Unemployment skyrockets: what happens after the crisis?
ALMOST half of Australians on unemployment benefits are over 45, 41 per cent have disabilities and close to half a million people remain on unemployment benefits for more than a year.
All these statistics were recorded in September 2019 before the impacts of coronavirus reached Australia. The Faces of Unemployment is a report by the Australian Council of Social Services and Jobs Australia. This report identifies unemployment trends that are overlooked by the standard unemployment figure.
This report claims that the decline in availability of entry-level jobs and an under-investment in employment services are factors that enhance long-term unemployment.
Now with the effects of the coronavirus impacting Australia, the unemployment rate is expected to drastically increase. In September 2019 there were over 750,000 people unemployed.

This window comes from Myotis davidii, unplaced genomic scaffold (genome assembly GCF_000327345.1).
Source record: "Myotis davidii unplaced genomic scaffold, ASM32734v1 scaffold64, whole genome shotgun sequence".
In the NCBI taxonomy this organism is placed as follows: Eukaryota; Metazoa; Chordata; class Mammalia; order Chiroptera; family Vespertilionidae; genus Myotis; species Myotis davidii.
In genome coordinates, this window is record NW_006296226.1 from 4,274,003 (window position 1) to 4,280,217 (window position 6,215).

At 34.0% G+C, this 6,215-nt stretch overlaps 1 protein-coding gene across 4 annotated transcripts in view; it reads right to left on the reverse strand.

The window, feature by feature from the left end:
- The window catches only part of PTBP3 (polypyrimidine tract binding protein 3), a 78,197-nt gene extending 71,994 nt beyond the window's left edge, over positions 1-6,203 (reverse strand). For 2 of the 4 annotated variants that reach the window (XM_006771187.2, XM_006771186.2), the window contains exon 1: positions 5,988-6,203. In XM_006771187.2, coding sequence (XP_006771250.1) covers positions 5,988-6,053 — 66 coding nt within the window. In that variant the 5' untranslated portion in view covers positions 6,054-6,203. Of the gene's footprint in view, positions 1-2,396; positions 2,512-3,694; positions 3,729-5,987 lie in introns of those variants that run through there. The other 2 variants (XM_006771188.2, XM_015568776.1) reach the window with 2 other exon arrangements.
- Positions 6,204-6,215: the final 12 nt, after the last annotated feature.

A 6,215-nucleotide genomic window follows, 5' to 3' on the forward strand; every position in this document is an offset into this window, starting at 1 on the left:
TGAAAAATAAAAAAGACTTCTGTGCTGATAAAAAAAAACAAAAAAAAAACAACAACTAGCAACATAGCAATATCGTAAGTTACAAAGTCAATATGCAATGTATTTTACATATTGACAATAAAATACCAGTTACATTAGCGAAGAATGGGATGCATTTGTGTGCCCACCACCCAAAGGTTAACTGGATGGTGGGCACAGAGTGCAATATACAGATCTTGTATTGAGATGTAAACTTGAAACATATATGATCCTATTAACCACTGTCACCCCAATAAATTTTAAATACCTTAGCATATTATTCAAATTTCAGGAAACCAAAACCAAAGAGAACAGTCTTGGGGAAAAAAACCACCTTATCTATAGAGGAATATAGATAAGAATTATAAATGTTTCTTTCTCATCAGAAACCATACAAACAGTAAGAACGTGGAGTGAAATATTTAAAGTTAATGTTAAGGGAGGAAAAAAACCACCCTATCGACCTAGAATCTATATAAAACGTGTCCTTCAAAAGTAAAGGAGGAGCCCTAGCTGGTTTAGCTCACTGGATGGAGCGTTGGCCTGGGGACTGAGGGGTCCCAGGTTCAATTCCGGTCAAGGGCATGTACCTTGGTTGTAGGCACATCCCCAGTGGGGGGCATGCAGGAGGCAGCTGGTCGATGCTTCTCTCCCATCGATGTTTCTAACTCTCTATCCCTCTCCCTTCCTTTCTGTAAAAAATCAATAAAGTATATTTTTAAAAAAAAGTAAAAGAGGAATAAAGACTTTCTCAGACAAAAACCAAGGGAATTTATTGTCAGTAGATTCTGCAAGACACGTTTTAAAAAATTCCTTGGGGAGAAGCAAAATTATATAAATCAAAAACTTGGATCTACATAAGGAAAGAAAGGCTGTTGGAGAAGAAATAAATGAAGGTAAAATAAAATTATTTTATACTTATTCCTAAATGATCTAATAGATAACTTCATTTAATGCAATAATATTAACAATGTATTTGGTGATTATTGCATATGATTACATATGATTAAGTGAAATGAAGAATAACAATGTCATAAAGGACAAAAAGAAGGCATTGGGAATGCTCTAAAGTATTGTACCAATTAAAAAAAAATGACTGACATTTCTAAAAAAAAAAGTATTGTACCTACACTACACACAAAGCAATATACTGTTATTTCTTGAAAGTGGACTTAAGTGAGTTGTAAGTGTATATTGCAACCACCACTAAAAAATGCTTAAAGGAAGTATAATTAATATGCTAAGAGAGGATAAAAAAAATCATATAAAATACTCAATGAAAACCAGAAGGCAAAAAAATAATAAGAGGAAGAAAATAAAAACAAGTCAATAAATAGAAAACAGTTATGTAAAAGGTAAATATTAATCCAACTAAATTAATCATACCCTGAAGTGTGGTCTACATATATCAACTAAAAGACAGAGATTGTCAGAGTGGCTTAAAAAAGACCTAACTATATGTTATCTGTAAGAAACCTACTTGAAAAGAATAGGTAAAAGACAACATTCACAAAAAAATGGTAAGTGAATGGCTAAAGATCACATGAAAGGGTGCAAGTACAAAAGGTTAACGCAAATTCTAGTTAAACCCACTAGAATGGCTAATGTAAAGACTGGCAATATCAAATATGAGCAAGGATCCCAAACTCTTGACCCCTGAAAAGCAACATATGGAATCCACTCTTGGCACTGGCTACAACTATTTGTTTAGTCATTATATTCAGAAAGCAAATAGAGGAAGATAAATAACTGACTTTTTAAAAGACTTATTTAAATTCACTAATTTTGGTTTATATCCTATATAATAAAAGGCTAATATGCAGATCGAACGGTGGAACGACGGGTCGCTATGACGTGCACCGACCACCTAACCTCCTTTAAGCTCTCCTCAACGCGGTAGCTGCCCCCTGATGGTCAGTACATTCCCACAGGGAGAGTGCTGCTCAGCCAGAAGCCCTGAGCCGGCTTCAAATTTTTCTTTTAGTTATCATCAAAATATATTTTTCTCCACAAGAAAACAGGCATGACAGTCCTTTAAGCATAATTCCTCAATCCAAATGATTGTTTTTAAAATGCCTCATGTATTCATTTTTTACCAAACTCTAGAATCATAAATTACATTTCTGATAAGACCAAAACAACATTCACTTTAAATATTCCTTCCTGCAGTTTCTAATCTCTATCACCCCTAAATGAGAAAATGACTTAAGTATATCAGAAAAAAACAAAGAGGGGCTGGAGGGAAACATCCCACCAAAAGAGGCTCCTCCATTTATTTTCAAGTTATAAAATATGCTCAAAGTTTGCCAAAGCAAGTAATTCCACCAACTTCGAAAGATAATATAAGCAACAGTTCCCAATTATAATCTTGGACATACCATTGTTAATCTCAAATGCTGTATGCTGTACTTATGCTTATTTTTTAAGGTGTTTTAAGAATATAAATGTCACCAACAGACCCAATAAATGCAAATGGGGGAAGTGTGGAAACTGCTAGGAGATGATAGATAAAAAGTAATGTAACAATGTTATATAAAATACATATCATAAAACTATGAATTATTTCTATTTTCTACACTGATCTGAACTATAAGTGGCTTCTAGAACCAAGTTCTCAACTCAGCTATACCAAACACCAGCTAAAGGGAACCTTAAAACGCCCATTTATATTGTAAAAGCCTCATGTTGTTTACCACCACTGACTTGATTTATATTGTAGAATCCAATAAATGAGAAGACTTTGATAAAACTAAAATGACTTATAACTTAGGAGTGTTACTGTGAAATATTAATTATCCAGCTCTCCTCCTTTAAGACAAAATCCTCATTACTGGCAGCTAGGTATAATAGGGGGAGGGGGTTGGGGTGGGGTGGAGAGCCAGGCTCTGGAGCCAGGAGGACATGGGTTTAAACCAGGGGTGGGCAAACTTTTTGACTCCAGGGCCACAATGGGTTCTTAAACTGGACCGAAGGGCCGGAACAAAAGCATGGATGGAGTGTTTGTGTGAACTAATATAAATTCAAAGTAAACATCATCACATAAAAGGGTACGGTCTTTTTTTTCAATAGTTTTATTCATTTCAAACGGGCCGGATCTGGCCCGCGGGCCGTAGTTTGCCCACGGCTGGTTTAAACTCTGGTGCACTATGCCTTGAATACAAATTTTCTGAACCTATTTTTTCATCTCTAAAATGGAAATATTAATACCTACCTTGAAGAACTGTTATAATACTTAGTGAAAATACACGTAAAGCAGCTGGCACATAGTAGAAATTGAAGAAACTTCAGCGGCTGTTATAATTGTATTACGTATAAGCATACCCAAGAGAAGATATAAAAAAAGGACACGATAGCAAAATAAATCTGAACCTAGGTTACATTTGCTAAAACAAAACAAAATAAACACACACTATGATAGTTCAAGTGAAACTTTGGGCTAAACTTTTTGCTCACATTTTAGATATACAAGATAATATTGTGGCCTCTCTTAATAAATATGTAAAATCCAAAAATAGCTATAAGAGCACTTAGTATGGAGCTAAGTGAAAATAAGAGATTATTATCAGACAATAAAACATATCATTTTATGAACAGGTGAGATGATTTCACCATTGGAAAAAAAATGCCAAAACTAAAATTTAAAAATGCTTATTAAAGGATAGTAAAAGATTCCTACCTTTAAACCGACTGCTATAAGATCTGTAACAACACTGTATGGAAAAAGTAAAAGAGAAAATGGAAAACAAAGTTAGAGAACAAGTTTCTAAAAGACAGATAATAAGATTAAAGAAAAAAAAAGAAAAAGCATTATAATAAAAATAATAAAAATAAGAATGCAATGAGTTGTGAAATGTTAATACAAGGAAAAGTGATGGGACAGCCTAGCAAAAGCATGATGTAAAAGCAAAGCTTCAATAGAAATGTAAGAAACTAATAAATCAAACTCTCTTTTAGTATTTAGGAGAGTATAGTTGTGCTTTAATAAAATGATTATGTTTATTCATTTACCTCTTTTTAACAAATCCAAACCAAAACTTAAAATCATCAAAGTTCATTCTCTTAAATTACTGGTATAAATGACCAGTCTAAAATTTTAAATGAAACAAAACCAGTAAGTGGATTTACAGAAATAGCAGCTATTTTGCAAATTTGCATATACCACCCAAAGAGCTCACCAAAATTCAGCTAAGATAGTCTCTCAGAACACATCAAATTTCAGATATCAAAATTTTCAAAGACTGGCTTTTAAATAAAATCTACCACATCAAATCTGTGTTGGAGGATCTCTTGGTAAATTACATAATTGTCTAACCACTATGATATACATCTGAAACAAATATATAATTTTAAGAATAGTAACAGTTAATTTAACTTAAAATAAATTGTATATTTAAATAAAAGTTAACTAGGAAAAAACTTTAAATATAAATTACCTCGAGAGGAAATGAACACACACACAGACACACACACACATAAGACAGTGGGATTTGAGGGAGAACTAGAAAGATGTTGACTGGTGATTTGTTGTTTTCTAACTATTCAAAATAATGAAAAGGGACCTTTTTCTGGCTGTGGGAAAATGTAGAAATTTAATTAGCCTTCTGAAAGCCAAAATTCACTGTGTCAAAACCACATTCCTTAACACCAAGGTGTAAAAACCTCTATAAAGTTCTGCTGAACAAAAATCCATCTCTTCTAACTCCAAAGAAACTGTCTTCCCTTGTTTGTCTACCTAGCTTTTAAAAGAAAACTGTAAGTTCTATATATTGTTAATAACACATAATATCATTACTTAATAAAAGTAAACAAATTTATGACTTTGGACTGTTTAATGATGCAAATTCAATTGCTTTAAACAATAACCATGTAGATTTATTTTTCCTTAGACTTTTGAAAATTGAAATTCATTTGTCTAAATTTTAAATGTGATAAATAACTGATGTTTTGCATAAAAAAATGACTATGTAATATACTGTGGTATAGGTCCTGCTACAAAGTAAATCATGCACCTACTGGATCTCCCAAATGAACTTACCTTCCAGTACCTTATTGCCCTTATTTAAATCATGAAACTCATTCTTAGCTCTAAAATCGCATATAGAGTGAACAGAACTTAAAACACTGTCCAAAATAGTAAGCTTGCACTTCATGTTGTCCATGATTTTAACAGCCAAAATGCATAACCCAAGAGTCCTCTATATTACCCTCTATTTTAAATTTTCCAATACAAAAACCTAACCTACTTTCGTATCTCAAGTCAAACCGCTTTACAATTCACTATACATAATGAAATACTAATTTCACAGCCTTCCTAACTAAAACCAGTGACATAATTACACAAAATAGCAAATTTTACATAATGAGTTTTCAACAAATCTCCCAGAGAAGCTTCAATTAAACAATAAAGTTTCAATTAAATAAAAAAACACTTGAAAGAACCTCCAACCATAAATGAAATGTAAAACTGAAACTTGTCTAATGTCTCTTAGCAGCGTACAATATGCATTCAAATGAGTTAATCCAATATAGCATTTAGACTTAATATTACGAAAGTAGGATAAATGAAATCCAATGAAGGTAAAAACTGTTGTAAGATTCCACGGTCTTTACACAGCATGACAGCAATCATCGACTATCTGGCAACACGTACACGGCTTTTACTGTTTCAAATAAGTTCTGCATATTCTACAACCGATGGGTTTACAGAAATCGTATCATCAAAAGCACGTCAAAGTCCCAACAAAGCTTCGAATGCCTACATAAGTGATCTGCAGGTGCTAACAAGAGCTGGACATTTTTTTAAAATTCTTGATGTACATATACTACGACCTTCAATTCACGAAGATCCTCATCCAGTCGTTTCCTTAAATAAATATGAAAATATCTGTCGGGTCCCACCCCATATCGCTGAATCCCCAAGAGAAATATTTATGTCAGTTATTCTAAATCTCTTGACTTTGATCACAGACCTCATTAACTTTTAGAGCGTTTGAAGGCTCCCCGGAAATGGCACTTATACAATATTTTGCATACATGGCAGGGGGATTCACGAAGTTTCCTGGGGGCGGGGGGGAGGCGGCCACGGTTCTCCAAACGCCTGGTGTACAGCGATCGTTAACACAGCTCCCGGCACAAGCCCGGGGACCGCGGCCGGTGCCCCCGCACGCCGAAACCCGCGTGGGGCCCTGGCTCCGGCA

In fact, a Report by the Grattan Institute, Shutdown: estimating the COVID-19 employment shock makes the following estimates:
-Between 14 and 26 per cent of the Australian workforce could lose their jobs, which means that Australia’s unemployment rate will rise to between 10 and 15 per cent.
-Lower-income workers are twice as likely to be out of paid work as high-income earners.
-Younger people and women are also likely to be disproportionally impacted by job losses.
In order to address increasing unemployment as a result of coronavirus impacts, there are several temporary measures in place, which have been well-reported in the media.
Although these measures have been well received, they are temporary and do not address the underlying problems of unemployment. The Government now needs to focus on planning for the rebuild beyond the next six months.
Australia should never go back to the low rate of the old Newstart payment of just $40 a day or the punitive approaches that punish and demonise people